Oralia Ruano Lima was among the first women in her indigenous community to join an all-female entrepreneurship project as a beekeeper. Today the women beekeepers of Urlanta, a village in the south-eastern region of Guatemala, are bringing in sustainable jobs and income to their rural communities, and changing mindsets and attitudes towards women.
My day starts before the sun is even up, when I take a long sip of black coffee and get ready for the first shift—teaching grades one through three at our local school. The second shift begins after 3 p.m., as I walk through the forest, following the growing buzz of the bees. If three years ago you had told me that I would be so happy teaching children in the morning and taking care of bugs in the afternoon, I wouldn’t have believed you!
Back in 2014, my village community organized its first all-female entrepreneurship initiative. I joined without any hesitation—I wanted my own income.
In total, 29 women signed up, aged 18 to 85 years—with a wide array of knowledge, skills and experiences. We decided to try bee-keeping, since we already produced flowers that the bees could pollinate and some members had experience in apiculture.
We started with 42 bee hives. At first, we had a few setbacks—for example, we didn’t make enough profits and some women left. But slowly we got better at beekeeping by constantly training new members and improving our technique. Today, almost a year later, we have 53 hives that produce about 150 bottles of honey in peak season. We even offer advice to similar projects, so that they too may learn from our experience.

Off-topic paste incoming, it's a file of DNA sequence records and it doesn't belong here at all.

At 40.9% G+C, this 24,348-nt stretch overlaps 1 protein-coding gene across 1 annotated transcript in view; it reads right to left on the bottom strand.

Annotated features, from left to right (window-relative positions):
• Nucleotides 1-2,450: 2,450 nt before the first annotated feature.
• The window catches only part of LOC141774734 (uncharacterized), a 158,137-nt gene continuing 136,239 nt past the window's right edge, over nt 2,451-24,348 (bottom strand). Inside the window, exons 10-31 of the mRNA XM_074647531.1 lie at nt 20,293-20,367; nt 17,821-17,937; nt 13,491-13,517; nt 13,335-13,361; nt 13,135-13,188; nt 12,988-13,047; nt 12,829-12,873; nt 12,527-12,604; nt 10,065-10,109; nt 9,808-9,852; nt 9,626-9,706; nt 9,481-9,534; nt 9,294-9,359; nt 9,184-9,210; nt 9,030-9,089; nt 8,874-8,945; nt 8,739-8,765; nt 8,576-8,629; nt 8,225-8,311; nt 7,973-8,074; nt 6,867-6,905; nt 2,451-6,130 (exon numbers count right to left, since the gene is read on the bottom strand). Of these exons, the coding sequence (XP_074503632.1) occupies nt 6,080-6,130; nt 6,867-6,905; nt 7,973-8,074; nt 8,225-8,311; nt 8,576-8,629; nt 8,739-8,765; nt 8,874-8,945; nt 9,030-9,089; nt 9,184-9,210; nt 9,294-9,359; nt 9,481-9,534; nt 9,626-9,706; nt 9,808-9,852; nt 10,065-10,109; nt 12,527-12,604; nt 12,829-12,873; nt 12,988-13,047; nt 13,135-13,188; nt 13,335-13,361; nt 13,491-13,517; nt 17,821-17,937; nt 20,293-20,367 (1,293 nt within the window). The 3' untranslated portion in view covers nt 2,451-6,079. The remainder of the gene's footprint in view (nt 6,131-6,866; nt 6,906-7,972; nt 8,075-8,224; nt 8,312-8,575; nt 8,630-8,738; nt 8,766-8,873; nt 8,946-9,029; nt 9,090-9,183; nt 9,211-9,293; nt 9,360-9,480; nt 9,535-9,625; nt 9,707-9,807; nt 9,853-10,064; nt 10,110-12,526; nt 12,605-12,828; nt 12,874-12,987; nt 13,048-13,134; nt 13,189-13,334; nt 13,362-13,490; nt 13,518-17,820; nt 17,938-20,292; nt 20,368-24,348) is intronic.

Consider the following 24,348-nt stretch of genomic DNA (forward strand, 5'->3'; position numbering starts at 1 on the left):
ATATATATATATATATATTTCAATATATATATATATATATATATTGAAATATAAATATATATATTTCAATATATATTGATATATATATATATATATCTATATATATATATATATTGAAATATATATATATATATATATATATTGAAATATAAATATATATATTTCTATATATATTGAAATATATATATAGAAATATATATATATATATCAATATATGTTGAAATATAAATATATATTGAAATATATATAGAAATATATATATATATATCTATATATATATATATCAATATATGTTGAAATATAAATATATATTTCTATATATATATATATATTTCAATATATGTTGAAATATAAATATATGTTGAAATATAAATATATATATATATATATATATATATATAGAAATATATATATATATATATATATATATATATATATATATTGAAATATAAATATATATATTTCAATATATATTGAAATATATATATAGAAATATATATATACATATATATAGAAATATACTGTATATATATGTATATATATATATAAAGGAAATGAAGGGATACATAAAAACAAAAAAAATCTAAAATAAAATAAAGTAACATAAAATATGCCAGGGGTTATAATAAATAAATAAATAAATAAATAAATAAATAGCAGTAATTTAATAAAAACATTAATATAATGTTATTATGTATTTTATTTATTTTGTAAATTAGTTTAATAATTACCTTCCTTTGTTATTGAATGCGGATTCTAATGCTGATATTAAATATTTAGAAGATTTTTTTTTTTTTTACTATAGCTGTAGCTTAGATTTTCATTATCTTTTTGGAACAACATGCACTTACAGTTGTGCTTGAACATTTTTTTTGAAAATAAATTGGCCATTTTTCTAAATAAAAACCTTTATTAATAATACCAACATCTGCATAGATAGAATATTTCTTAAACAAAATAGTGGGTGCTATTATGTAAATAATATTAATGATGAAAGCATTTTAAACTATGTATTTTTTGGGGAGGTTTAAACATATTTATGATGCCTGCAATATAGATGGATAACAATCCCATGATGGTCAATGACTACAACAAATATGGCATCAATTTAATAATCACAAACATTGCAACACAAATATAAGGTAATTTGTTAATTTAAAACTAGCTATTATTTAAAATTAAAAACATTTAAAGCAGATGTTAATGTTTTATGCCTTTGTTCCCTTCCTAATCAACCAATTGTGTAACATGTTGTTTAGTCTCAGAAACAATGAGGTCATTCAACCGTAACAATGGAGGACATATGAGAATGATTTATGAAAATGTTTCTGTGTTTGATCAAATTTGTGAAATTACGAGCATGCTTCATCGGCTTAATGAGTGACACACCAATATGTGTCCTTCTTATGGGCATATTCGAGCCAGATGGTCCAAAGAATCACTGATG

“When I’m stung, I am reminded of how strong I already am”
The best part of this initiative has been the change of attitudes within the community about what is expected of women in Urlanta. Women were expected to have babies and stay home, while the men earned and made all the decisions. Not anymore. Now women have a voice in the village meetings, since they are bringing income, jobs and media attention!
Usually it’s 4 p.m. when I reach the hives. Surrounded by the bees, I think about all that we can still accomplish. When I’m stung, I am reminded of how strong I already am.”
Oralia Ruano Lima, 29, is the treasurer of a women-led association, Asociación Comunitaria Integral Productiva in the village of Urlanta, in the south-eastern region of Guatemala, about a 30-minute drive from Jalapa, the nearest city. She is also the founding member of the Guatemalan organization, “Women to Generate Rural Success” (MUGER). The Association received funding to start a bee-keeping enterprise through the Broadening Economic Opportunities for Rural Women Entrepreneurs in Latin America Region Programme (BEO) programme by UN Women and the International Fund for Agricultural Development (IFAD). The programme also trained the Association members in human rights, business management, sales and distribution. Ms. Lima’s daily work reflects Sustainable Development Goal 8, which promotes productive employment and decent work for all, as well as decent job creation and entrepreneurship. The project has also resulted in more women participating in village meetings and claiming equal rights, resonating with SDG 5, which promotes women’s leadership and participation at all levels.
Read more stories in the “From where I stand...” editorial series.